Wearing your denture around the clock can cause the tissues in your mouth to become irritated.


Your dentist may tell you to use a denture adhesive as you get used to wearing your denture. But, a denture that fits correctly usually only needs saliva to create a tight seal that holds it in place.

Denture adhesive can help a loose-fitting denture for a short time, but if you need to use adhesive all the time, it may be because your denture doesn’t fit correctly. A denture that does not fit well may cause irritation and can lead to mouth sores and bone loss. If your denture is loose, have your dentist check it. If you are using an adhesive, make sure you follow the instructions for use.


Even if you wear dentures, it’s important to take good care of your mouth.

Brush your gums, tongue and the roof of your mouth twice each day with a soft-bristled brush before you put in your denture. Eating a balanced diet is also important to keep your mouth healthy.

You will still need regular oral exams by your dentist even after you have lost your natural teeth. During a visit, your dentist will look for signs of disease such as fungal infection (also called thrush), oral cancer or cancer of the head and neck. Your dentist will also check to see if your dentures fit well or need adjustments.


Like natural teeth, you must take good care of your denture. Plaque and stains can still form on dentures. Here are some tips on how to care for your denture:

Clean your denture every day. Take it out of your mouth and rinse off food particles. Use a special brush made for cleaning dentures or a toothbrush with soft bristles. Brushes with hard bristles can scratch the surface of the denture. Wet the brush and, if you like, you may use a nonabrasive denture cleanser paste to gently clean all surfaces of the denture. You may also submerge your denture in a solution containing denture cleanser for the recommended time.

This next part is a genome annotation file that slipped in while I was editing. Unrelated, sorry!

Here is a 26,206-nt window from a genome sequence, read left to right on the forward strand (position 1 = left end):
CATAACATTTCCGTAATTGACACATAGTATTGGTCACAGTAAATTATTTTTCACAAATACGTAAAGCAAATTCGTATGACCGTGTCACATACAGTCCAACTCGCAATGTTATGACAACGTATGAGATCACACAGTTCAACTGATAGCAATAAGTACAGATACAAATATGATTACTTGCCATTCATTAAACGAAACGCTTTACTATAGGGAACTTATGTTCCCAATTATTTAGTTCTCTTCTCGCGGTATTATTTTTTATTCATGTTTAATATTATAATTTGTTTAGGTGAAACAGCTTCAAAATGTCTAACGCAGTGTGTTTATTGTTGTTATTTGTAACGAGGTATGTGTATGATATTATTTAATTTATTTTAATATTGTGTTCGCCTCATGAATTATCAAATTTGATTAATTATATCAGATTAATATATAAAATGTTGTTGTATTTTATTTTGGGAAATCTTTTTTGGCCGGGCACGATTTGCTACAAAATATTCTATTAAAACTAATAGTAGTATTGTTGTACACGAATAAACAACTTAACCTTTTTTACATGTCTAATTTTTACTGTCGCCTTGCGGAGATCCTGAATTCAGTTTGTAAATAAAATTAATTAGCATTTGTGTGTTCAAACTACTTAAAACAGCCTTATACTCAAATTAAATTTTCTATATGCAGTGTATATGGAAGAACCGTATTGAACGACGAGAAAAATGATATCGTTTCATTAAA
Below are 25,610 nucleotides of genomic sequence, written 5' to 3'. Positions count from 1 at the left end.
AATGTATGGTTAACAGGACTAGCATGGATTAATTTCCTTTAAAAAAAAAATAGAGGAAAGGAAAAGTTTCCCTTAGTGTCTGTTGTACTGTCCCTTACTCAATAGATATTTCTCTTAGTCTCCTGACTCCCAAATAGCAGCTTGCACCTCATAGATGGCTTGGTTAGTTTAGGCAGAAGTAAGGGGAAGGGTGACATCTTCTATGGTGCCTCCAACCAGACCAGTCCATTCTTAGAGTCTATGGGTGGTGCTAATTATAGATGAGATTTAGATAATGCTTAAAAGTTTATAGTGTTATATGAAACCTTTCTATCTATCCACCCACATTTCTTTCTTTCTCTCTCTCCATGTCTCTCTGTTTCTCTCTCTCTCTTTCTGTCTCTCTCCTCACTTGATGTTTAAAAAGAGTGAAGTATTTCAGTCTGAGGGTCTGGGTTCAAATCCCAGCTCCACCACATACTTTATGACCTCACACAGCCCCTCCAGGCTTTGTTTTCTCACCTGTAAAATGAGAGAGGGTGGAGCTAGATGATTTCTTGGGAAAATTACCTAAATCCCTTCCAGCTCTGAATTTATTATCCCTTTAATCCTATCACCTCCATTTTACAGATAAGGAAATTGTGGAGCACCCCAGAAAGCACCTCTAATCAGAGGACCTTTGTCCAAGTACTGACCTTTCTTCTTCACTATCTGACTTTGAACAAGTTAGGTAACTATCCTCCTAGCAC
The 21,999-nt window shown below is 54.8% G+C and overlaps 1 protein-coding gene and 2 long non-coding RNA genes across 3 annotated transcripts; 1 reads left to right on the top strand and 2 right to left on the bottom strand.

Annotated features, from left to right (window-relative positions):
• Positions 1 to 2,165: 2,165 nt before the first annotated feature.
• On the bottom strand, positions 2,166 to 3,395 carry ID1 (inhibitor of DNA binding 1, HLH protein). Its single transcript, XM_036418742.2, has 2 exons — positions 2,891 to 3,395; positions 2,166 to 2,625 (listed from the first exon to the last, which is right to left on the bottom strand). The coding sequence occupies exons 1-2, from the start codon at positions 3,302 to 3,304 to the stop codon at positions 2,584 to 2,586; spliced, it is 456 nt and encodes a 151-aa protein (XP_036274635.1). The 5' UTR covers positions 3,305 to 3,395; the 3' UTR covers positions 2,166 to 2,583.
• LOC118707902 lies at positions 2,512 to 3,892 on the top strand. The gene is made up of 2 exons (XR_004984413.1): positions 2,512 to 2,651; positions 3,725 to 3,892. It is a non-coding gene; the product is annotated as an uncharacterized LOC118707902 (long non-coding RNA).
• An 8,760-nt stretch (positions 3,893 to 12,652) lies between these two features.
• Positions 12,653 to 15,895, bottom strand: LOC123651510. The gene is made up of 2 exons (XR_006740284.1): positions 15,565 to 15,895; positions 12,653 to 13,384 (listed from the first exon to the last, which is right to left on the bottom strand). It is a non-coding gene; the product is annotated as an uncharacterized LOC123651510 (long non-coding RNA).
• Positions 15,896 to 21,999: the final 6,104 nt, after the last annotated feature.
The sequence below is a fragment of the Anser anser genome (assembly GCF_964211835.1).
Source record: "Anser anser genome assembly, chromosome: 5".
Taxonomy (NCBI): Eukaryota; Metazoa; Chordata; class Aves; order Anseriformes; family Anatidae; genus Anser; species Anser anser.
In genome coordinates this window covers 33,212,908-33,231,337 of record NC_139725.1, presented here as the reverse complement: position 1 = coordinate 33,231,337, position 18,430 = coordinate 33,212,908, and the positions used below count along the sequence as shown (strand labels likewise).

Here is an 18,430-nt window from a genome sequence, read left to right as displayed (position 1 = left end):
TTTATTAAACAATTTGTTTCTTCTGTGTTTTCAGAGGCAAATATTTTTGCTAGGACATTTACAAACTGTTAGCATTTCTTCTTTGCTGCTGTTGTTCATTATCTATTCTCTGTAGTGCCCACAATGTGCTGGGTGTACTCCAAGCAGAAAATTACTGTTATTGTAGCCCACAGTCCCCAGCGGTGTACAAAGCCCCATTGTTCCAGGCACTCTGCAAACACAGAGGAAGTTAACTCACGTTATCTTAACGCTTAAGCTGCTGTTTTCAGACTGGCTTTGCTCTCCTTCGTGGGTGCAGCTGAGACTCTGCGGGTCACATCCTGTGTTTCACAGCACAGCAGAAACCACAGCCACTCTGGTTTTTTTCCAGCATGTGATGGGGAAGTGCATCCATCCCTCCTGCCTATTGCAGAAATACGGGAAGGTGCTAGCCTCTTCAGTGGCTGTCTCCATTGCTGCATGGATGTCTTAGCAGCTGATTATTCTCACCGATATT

• Do not use toothpaste to clean your denture. Some toothpastes have abrasive particles that can damage the denture base and teeth. Brush with a nonabrasive denture cleanser instead.
  • Keep your denture in water or in a specially made denture soaking solution when you are not wearing it. This will help your denture keep its shape.
  • Rinse your denture well after using any denture cleanser. The cleanser may contain chemicals that should not go in the mouth.
  • Look for denture cleansers with the American Dental Association Seal of Acceptance, a symbol of safety and effectiveness.

Be careful when handling your denture. It is delicate and can break if dropped. When removing, handling or cleaning it, try to stand over a sink covered with a towel or filled with cool water in case it falls. Keep your denture away from children and pets when you are not wearing it.


Your dentist is the only person who should make repairs to your denture. Trying to make your own adjustments can harm your denture and your mouth. Don’t use over-the-counter reline materials or glues on your denture. They may contain harmful chemicals and aren’t a long-term solution for fixing your denture.


The normal lifetime of dentures is about 5 to 10 years, but this can vary widely depending on the patient. Your gumline and dental ridge will continue to change in shape and shrink, even if you wear dentures. Over time, dentures may need relining, rebasing or replacing.

Relining is when your dentist adds new material to the underside of the denture base to fit to your gums.

Rebasing is when a new base is made using your existing denture as a model. The artificial teeth from the old denture are used on the new base.

It’s important to replace worn or ill-fitting dentures before they cause problems. Your mouth changes naturally with age. Your jaws may line up differently as bones and gum ridges recede and shrink. At some point, your dentures might not fit well and may need to be remade. Your dentist will let you know when it’s time to replace your dentures.


  • Brush your teeth twice a day with a fluoride toothpaste.
  • Clean between your teeth daily.
  • Eat a healthy diet that limits sugary beverages and snacks.
  • See your dentist regularly for prevention and treatment of oral disease.

For more information about taking care of your mouth and teeth, visit, the ADA’s website just for patients.

Produced in cooperation with the American College of Prosthodontists